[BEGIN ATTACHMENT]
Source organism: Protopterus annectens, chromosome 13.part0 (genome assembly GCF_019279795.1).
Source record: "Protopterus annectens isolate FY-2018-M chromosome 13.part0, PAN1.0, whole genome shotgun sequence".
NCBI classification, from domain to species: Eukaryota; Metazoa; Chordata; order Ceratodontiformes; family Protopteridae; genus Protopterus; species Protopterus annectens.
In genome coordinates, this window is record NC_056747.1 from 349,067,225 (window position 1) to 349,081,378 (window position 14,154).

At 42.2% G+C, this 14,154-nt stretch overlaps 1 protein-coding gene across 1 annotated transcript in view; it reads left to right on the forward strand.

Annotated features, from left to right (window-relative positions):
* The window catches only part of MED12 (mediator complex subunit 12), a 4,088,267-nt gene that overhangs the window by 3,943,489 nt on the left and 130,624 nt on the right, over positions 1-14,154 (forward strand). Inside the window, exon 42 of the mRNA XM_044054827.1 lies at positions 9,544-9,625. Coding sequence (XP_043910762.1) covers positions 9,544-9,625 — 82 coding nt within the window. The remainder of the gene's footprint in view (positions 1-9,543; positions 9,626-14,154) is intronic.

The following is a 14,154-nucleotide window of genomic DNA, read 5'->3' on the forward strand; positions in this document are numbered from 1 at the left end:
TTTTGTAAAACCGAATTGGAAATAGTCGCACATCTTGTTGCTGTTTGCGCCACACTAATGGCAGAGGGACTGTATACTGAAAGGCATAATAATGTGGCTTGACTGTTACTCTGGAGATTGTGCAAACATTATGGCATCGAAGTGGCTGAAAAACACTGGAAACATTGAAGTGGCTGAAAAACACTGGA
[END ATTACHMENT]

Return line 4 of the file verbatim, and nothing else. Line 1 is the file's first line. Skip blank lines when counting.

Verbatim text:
In genome coordinates, this window is record NC_056747.1 from 349,067,225 (window position 1) to 349,081,378 (window position 14,154).